REVIEW: Mercedes-Benz EQC 400 – From Las Vegas To Red Rock Canyon



Article and inspection from InsideEVs

Cruising down the strip in Las Vegas in the Mercedes EQC 400, it’s quite possible to fully overlook you’re in an electrical car. The lights, outside inevitable and music slow crawl in Vegas strip visitors can remove a few of the most enjoyable characteristics of forcing electrical; being the instant torque of the electrical motor, the silent cabin and smooth vibration-less acceleration.

Therefore I was certainly pleased when Mercedes informed me we’d be leaving the lights and action of the Vegas strip, and heading to Red Rock Canyon for my EQC ride-along. Even better, we’re leaving before dawn, therefore, cruising around the winding canyon streets as the sun climbed.

YesI stated ride-along, since Mercedes isn’t allowing any EQC press drives only however, the only exception being Jay Leno last week, but he is Jay Leno. Luckily though, the driver was Mercedes engineer, Bastian Schult, who knows how to push , and was willing to show that. When recommended, he even pushed the EQC to the stage of slightly drifting round a couple of the tight curves the shore provided.

Perhaps assisted by the morning dew in the street, but you are able to drift in an EQC. In hindsight, I really wish I had a drone listing us carved up the winding streets of Red Rock at dawn. Schult was enjoying himself a little too much for another Mercedes representative sitting in the back seat, who, more than once had to mention “OK, that’s a part of that,” before Schult eased off the accelerator and slowed down.

What was discovered

Not a committed EV platform

The EQC is not a dedicated-platform EV. It shares many parts with the C-Class along with GLC line. It’will be manufactured on the Exact Same lineup since the C-Class and GLC in Daimler’s plant in Bremen, Germany. Mercedes told me by sharing the production line and components, they can easilly increase or diminish EQC generation as required to meet market demand. Europe will be first to acquire the EQC, together with the launch planned for June 2019. The US might have to wait 7 or 8 months longer, before early 2020.

We believe the simple fact that the EQC doesn’t have a dedicated system is why there isn’t even any storage area under the hood, and probably a part of the reason why the EQC weighs in at a porky 5,346 pounds. We were told that the upcoming few vehicles coming out of the EQ lineup will probably be bigger than the EQC, and also have committed platforms, and also be manufactured at Mercedes’ Tuscaloosa, Alabama plant. In all, there’ll be 10 all-electric vehicles from Mercedes from 2022.


As for scope, Mercedes has been quoting 400 km, which is based on the European WLTP scope test. Shult has been pushing the EQC for a while now, and knows exctly what it’s effective at. He advised me of a recent excursion when they drove the vehicle (normal driving maybe not hypermiling) 228 miles and had 7% battery left. He added that we’d have to watch for the official EPA variety rating, but he expects it to be more approximately 220 miles. That seems about right in the event that you do the math based on the 400 km WLTP score (by the way, the “400” in the EQC 400 name, is based on the 400 km WLTP rating). On additional EVs, we’ve noted the EPA rating has been approximately 10% — 15% lower than the WLTP, and 220 is 12 percent lower than the 249 mi (400 kilometers ) the EQC was rated. For that which it’s value, the car estimated that it’d 230 miles of scope once we began in the morning, completely charged.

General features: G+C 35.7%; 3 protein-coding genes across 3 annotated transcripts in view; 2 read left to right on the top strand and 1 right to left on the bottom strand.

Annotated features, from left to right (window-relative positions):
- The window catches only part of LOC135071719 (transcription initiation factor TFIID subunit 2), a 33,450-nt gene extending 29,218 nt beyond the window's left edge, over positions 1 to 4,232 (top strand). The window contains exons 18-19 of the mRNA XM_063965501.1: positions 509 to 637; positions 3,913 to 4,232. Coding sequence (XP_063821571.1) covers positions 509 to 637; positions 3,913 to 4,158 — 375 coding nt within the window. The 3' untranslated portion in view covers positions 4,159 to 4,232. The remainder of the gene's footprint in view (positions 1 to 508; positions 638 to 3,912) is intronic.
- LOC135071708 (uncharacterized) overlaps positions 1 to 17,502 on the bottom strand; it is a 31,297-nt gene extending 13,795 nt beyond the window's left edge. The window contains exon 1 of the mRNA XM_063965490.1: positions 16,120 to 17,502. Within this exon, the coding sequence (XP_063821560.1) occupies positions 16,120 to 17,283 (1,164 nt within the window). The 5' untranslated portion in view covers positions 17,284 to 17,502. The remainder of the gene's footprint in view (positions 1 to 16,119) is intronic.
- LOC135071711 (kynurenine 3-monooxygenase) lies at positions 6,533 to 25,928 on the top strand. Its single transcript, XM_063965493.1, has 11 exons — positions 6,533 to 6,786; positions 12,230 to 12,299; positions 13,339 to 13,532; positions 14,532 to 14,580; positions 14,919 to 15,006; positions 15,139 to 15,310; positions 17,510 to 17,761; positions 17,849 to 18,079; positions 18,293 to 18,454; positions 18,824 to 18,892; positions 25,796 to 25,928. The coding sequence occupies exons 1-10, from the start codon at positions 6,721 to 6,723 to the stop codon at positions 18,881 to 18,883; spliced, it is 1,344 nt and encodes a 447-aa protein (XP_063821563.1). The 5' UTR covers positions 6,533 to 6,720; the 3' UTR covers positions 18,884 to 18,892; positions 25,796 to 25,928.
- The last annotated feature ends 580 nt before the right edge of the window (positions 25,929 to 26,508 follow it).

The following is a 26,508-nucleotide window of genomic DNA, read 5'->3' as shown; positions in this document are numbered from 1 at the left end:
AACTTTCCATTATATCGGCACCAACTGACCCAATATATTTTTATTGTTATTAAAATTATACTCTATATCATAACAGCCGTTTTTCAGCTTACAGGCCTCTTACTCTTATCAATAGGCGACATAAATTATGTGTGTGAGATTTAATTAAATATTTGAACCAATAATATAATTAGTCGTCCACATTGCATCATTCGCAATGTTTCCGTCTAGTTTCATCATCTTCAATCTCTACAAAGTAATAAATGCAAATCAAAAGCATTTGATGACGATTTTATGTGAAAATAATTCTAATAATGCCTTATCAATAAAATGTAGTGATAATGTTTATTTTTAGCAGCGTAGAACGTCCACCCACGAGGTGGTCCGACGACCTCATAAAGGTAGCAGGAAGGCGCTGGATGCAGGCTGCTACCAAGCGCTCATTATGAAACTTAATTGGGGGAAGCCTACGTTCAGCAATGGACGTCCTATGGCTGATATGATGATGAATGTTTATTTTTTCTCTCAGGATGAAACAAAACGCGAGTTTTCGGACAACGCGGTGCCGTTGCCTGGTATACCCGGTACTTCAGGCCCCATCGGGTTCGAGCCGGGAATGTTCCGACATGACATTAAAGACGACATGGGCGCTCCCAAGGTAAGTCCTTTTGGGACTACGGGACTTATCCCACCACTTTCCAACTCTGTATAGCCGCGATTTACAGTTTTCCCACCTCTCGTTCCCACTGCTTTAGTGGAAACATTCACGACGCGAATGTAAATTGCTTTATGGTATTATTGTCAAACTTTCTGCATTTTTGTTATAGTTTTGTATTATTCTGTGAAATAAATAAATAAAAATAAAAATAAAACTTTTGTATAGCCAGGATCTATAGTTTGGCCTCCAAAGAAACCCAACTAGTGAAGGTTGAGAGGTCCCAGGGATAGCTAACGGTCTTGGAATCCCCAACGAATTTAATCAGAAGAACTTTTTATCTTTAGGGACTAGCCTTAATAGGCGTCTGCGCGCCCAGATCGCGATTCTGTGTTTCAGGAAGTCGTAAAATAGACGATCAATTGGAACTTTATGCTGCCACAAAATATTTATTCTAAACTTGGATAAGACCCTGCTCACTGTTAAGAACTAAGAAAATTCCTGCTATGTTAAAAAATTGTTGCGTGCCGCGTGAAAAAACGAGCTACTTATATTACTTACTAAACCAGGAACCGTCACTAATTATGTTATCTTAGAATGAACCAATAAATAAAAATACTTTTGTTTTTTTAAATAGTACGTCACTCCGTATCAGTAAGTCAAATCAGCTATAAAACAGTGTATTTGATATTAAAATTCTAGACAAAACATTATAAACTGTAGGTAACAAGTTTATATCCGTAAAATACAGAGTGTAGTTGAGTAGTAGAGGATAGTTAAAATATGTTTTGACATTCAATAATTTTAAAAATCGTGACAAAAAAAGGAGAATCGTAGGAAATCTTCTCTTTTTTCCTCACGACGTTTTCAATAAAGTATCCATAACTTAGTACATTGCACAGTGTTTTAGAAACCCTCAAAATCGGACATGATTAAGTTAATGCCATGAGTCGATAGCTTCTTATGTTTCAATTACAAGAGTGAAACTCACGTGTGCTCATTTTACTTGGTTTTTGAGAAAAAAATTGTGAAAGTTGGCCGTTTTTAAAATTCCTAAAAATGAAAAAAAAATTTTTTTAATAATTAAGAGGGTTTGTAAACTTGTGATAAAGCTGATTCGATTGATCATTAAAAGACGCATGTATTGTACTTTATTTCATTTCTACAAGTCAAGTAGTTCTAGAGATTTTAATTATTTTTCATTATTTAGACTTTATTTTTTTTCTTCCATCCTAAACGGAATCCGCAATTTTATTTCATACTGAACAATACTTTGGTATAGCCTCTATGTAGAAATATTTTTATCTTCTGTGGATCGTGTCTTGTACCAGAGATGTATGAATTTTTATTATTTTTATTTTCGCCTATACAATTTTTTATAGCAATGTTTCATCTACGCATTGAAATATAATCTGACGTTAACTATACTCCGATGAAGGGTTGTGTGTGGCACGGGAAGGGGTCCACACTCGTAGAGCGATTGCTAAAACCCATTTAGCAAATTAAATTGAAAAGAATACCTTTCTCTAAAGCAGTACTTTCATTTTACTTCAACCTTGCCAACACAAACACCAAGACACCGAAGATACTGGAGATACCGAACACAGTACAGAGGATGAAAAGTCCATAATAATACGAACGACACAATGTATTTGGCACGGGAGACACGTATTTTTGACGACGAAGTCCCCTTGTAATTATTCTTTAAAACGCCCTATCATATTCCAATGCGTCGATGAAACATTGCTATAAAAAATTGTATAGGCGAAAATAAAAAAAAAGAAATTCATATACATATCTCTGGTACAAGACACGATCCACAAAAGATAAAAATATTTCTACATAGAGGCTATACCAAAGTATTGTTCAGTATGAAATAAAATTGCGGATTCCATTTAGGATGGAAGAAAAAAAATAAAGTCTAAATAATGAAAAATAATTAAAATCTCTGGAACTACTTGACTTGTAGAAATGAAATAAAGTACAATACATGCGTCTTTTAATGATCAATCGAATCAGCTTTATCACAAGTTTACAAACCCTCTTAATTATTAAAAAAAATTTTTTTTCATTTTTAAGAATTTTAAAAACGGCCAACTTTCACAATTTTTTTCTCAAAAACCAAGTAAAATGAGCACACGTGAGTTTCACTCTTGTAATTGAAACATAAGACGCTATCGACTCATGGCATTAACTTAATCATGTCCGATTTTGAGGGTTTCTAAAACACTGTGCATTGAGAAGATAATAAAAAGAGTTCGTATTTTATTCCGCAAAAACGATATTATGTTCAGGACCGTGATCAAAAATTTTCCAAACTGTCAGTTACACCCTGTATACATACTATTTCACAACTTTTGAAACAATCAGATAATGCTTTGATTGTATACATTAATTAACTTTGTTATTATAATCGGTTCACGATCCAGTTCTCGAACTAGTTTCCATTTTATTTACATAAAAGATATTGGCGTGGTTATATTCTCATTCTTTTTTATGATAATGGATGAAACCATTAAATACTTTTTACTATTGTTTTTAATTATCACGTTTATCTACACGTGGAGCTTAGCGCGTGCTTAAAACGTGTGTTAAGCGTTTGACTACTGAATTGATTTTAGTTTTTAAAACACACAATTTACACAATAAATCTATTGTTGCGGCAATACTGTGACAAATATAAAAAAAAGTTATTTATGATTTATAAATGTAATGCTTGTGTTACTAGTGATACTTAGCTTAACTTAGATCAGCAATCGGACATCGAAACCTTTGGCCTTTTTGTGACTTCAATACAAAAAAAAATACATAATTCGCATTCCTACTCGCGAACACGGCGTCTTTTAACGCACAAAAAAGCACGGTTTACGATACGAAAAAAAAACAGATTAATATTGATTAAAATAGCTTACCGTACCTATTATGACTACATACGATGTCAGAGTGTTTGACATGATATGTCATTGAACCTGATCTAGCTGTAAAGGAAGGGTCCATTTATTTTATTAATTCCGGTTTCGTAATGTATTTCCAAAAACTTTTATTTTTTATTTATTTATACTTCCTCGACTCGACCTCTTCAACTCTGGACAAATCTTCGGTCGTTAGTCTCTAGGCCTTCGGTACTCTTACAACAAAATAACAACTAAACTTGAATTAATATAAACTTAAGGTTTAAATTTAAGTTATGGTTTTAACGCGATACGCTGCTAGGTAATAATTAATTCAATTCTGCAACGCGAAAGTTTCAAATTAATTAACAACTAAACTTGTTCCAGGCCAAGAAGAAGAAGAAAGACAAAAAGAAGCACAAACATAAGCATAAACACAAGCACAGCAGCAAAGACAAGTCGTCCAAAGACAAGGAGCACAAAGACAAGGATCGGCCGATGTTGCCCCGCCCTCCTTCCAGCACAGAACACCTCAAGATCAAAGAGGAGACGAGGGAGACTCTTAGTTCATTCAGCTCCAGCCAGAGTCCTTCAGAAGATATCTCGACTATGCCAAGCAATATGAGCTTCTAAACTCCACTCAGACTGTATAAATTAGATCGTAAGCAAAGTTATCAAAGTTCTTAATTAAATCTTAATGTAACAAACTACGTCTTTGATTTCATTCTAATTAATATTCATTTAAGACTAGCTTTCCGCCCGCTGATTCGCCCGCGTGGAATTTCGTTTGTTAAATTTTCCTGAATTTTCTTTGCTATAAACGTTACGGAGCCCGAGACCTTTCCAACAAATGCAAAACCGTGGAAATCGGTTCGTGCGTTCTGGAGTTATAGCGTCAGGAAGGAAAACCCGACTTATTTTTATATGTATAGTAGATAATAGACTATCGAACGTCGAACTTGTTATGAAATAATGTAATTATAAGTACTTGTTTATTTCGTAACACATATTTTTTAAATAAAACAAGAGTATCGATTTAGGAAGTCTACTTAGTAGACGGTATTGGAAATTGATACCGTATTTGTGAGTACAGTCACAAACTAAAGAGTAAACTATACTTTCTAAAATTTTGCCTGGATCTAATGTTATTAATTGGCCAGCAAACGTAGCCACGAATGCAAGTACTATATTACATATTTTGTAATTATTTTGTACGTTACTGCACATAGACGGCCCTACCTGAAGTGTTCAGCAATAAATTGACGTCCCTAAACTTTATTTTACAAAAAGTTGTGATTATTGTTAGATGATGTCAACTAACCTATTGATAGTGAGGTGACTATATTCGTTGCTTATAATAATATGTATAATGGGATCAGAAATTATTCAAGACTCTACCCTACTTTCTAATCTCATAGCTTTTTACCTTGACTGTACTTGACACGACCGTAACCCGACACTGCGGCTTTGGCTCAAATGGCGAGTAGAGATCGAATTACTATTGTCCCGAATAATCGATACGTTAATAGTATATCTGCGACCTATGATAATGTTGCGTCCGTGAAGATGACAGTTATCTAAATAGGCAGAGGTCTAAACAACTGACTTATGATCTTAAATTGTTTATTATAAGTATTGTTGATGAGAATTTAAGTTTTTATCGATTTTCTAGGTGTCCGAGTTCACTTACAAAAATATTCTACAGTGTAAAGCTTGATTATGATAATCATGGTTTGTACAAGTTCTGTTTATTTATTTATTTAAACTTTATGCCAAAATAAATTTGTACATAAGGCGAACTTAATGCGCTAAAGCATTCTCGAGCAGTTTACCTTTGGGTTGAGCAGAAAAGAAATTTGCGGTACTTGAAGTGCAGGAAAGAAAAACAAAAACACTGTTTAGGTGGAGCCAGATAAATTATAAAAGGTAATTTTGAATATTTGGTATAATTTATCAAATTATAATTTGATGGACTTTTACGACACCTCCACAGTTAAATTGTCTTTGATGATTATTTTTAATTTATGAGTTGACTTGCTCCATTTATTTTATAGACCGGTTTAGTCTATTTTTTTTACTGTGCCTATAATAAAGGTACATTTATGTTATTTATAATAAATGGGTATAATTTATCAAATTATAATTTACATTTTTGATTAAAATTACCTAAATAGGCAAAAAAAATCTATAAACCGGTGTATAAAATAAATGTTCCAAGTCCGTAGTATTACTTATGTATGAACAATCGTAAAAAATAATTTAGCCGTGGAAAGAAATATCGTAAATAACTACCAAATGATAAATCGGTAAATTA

The EQC has a 32-amp onboard charger, so great for AC charging around 7.4 kW. The car will have a 120-volt mobile EVSE in the US, and Mercedes provides Level 2 charging choices for purchase. As for DC Fast charging, the EQC will accept up to 110 kW, permitting the vehicle to charge from 10% to 80% in approximately 40 minutes. I asked why Mercedes didn’t fit with the Audi e-tron and provide 150 kW charging, and has been advised they believe 110 kW works nice for your 80 kWh battery. In the event the battery has been bigger, then they would have possibly allowed a greater charging speed. It was explained that Mercedes considers 10%-80% in 40 minutes is “very great ” to get a 200+ mile EV in now ’therefore market.

Driving Modes

You’ll find just four driving modes, and an Individual customized placing. The four standard modes are: Comfort, Sport, Eco along with Max Range. The car consistently adheres to Comfort upon startup. In Sport mode the auto provides the most dynamic performance, with more electricity available off the line and more direct steering response. In Eco the car offers less electricity and is more efficient, and also in Max Range, the vehicle will provide the highest possible variety. Our Mercedes rep warned us who it’s not fun forcing in Max Range, but it will find the driver most range accessible. Individual mode allows the driver to personalize certain driving characteristics to their liking.

Mercedes describes the driving manners as follows:

COMFORT: Default setting; accelerator pedal feature supports a comfortable driving mode, but also mechanically grows more lively depending on the driving mode.
ECO: Driving program centered on high efficiency and low consumption.
MAX RANGE: Intelligent driving program which may assist the driver reach the highest possible variety.
SPORT: Driving program focused to the ideal response for the top driving operation.
INDIVIDUAL: Allows the driver to customize each individual parameter separately.

Regenerative Braking

The EQC has five unique levels of regenerative braking. The most fascinating is the default setting, also called Auto. In this manner regenerative braking is continuously adjusting based on topography, traffic, stereo cameras, and radar information, to set the strength of regeneration. Mercedes considers most motorists will appreciate how nicely this manner works, and use it for the vast majority of their driving. For people who desire stronger or weaker regeneration, you will find paddles on the left and right side of the steering wheel, like Hyundai has about the Kona Electric.